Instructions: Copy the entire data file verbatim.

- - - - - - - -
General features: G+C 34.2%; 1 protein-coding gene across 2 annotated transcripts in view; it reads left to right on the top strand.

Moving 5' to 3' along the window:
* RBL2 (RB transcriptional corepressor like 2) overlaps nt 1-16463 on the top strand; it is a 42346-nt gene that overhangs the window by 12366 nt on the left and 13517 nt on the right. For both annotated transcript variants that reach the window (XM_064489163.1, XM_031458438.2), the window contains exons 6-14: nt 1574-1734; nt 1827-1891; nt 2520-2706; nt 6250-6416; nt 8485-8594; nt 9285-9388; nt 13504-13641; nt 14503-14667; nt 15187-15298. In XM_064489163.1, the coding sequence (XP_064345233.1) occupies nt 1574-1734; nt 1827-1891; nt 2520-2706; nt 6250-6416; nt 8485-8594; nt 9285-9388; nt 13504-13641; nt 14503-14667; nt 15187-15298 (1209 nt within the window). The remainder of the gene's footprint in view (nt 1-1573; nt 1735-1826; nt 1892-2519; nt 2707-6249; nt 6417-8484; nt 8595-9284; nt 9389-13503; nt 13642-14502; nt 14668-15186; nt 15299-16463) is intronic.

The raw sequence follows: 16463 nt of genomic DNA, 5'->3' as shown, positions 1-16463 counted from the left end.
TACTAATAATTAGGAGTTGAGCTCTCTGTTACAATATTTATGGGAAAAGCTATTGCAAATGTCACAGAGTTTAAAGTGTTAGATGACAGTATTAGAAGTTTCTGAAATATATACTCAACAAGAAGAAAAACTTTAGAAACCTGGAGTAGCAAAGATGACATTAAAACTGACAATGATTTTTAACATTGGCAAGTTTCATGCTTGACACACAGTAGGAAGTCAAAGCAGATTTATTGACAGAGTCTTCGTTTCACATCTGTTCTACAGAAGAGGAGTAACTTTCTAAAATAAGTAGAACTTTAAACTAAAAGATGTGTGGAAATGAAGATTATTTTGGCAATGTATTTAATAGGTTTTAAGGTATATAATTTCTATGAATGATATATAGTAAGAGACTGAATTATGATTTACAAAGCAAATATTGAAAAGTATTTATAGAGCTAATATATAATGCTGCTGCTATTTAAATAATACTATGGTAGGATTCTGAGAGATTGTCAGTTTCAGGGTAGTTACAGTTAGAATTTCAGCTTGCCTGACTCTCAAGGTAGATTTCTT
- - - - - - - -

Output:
General features: G+C 34.2%; 1 protein-coding gene across 2 annotated transcripts in view; it reads left to right on the top strand.

Moving 5' to 3' along the window:
* RBL2 (RB transcriptional corepressor like 2) overlaps nt 1-16463 on the top strand; it is a 42346-nt gene that overhangs the window by 12366 nt on the left and 13517 nt on the right. For both annotated transcript variants that reach the window (XM_064489163.1, XM_031458438.2), the window contains exons 6-14: nt 1574-1734; nt 1827-1891; nt 2520-2706; nt 6250-6416; nt 8485-8594; nt 9285-9388; nt 13504-13641; nt 14503-14667; nt 15187-15298. In XM_064489163.1, the coding sequence (XP_064345233.1) occupies nt 1574-1734; nt 1827-1891; nt 2520-2706; nt 6250-6416; nt 8485-8594; nt 9285-9388; nt 13504-13641; nt 14503-14667; nt 15187-15298 (1209 nt within the window). The remainder of the gene's footprint in view (nt 1-1573; nt 1735-1826; nt 1892-2519; nt 2707-6249; nt 6417-8484; nt 8595-9284; nt 9389-13503; nt 13642-14502; nt 14668-15186; nt 15299-16463) is intronic.

The raw sequence follows: 16463 nt of genomic DNA, 5'->3' as shown, positions 1-16463 counted from the left end.
TACTAATAATTAGGAGTTGAGCTCTCTGTTACAATATTTATGGGAAAAGCTATTGCAAATGTCACAGAGTTTAAAGTGTTAGATGACAGTATTAGAAGTTTCTGAAATATATACTCAACAAGAAGAAAAACTTTAGAAACCTGGAGTAGCAAAGATGACATTAAAACTGACAATGATTTTTAACATTGGCAAGTTTCATGCTTGACACACAGTAGGAAGTCAAAGCAGATTTATTGACAGAGTCTTCGTTTCACATCTGTTCTACAGAAGAGGAGTAACTTTCTAAAATAAGTAGAACTTTAAACTAAAAGATGTGTGGAAATGAAGATTATTTTGGCAATGTATTTAATAGGTTTTAAGGTATATAATTTCTATGAATGATATATAGTAAGAGACTGAATTATGATTTACAAAGCAAATATTGAAAAGTATTTATAGAGCTAATATATAATGCTGCTGCTATTTAAATAATACTATGGTAGGATTCTGAGAGATTGTCAGTTTCAGGGTAGTTACAGTTAGAATTTCAGCTTGCCTGACTCTCAAGGTAGATTTCTT